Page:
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Topic: Curvy Girl Pencil Skirt Pattern Recommendations???  (Read 14664 times)
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uglyshyla
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« on: November 23, 2007 03:40:58 PM »


I want a pencil skirt,I'm not going to pay 70.00 for a casual one from a Rockabilly store or something so I figured I'd make my own.
Any of you curvy gals have any recommendations or any of pencil skirt patterns you have tried?
Even when I'm on what is considered to be the thiner side for me,they still fit me weird cause I gots a big o'l butt,plus allot of them are high waisted and they always never to seem to fight right in the waist and the butt.
I have tried a few that are "regular" patterns that go up to plus sizes but they still fit kind of weird like to big in one part and to tight across the belly ect.
Any tips on good patterns I can look into would be appreciated.
Hope everybody had a happy turkey day!
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krissykat
« Reply #1 on: November 24, 2007 01:03:04 AM »

I've looked for ages and never found a commercial pattern (or a store bought pencil skirt) that I really liked. I finally made my own pattern, based on a tutorial on whatthecraft.com. The construction is really simple (no waistband, no lining, etc) but it works great for me. And after a little fiddling, it fits exactly as I want it to. I usually use a bottom weight fabric with 2-way stretch (I have another pattern for fabrics with no stretch. Separate patterns for high- and low-waisted skirts too.). I can't link directly to the tute, but you can find it at http://whatthecraft.com> tutorials> pencil skirt. I know it's not exactly what you're looking for, but I thought it might help. Smiley 
(I was wondering why the smileys were wearing hats. American Thanksgiving! Pilgrims! Of course! lol)
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uglyshyla
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« Reply #2 on: November 24, 2007 03:08:58 PM »

Thanks a ton for that.Same here even when I'm like a size 8 which is like stick thin for me it's still hard to get one to fit right.I guess because it's such a tailored item.Thanks for the link to whatthecraft I'm going to check it out Smiley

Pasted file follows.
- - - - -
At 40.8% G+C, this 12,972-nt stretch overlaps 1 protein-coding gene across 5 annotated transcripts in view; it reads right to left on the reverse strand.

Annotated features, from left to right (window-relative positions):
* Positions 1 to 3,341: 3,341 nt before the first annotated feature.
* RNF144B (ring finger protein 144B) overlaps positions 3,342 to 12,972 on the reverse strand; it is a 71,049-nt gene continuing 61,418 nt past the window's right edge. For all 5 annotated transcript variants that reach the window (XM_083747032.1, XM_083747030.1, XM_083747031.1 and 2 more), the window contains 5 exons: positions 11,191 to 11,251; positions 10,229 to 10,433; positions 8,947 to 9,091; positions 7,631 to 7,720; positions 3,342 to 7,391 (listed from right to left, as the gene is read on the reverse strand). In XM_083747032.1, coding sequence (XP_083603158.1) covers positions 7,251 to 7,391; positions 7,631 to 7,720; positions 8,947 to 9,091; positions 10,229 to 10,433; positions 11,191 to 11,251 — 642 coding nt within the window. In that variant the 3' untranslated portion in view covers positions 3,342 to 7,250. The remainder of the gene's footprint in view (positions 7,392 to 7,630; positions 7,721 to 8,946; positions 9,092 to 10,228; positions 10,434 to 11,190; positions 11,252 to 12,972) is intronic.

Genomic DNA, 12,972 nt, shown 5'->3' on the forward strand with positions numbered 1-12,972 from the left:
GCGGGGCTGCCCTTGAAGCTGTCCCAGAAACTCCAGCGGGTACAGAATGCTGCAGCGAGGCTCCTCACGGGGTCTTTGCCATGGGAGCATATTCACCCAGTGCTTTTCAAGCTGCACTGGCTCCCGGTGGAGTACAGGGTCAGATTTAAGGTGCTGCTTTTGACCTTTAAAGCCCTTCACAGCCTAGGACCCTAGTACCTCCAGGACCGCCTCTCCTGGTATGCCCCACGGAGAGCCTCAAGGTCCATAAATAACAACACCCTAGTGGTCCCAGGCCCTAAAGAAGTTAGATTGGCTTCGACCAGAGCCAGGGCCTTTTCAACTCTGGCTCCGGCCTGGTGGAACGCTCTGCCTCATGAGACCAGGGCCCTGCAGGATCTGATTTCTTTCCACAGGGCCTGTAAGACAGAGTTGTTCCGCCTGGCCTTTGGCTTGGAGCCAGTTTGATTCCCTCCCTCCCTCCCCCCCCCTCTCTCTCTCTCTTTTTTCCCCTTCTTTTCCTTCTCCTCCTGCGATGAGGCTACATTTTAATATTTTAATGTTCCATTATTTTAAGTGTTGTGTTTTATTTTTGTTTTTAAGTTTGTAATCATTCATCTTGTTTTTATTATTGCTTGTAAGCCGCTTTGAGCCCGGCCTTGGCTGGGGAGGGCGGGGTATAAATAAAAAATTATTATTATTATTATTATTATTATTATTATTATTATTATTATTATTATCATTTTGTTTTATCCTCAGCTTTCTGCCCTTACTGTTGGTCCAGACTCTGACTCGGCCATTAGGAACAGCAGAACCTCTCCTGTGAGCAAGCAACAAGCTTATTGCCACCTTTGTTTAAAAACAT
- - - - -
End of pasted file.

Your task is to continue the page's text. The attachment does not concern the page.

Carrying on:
I had found this one http://www.butterick.com/item/B4557.htm?tab=large_sizes&page=4 that could be tricked out into a pencil skirt but again if I'm going to go through that trouble I might as well just use the pattern from whatthecraft.
Ugly Shyla

I've looked for ages and never found a commercial pattern (or a store bought pencil skirt) that I really liked. I finally made my own pattern, based on a tutorial on whatthecraft.com. The construction is really simple (no waistband, no lining, etc) but it works great for me. And after a little fiddling, it fits exactly as I want it to. I usually use a bottom weight fabric with 2-way stretch (I have another pattern for fabrics with no stretch. Separate patterns for high- and low-waisted skirts too.). I can't link directly to the tute, but you can find it at http://whatthecraft.com> tutorials> pencil skirt. I know it's not exactly what you're looking for, but I thought it might help. Smiley 
(I was wondering why the smileys were wearing hats. American Thanksgiving! Pilgrims! Of course! lol)
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krissykat
« Reply #3 on: November 25, 2007 12:19:36 AM »

No problem! Sound like we have pretty much the same fit-related frustrations. And yeah, it's definitely not the kind of thing that you can just throw on a belt and pretend that it fits.
if I'm going to go through that trouble I might as well just use the pattern from whatthecraft.
That's exactly why I gave up on buying them. I figured if I was going to all that trouble altering a skirt or pattern, I might as well just start from scratch. That Butterick pattern does look really similar. I made this one this evening, I figured I'd snap a couple of pics to give you an idea of what mine look like, at least. And the back (it fits me but not my dress form, hence all the wrinkling). It only took me an hour, so it really is less hassle than buying one.  Smiley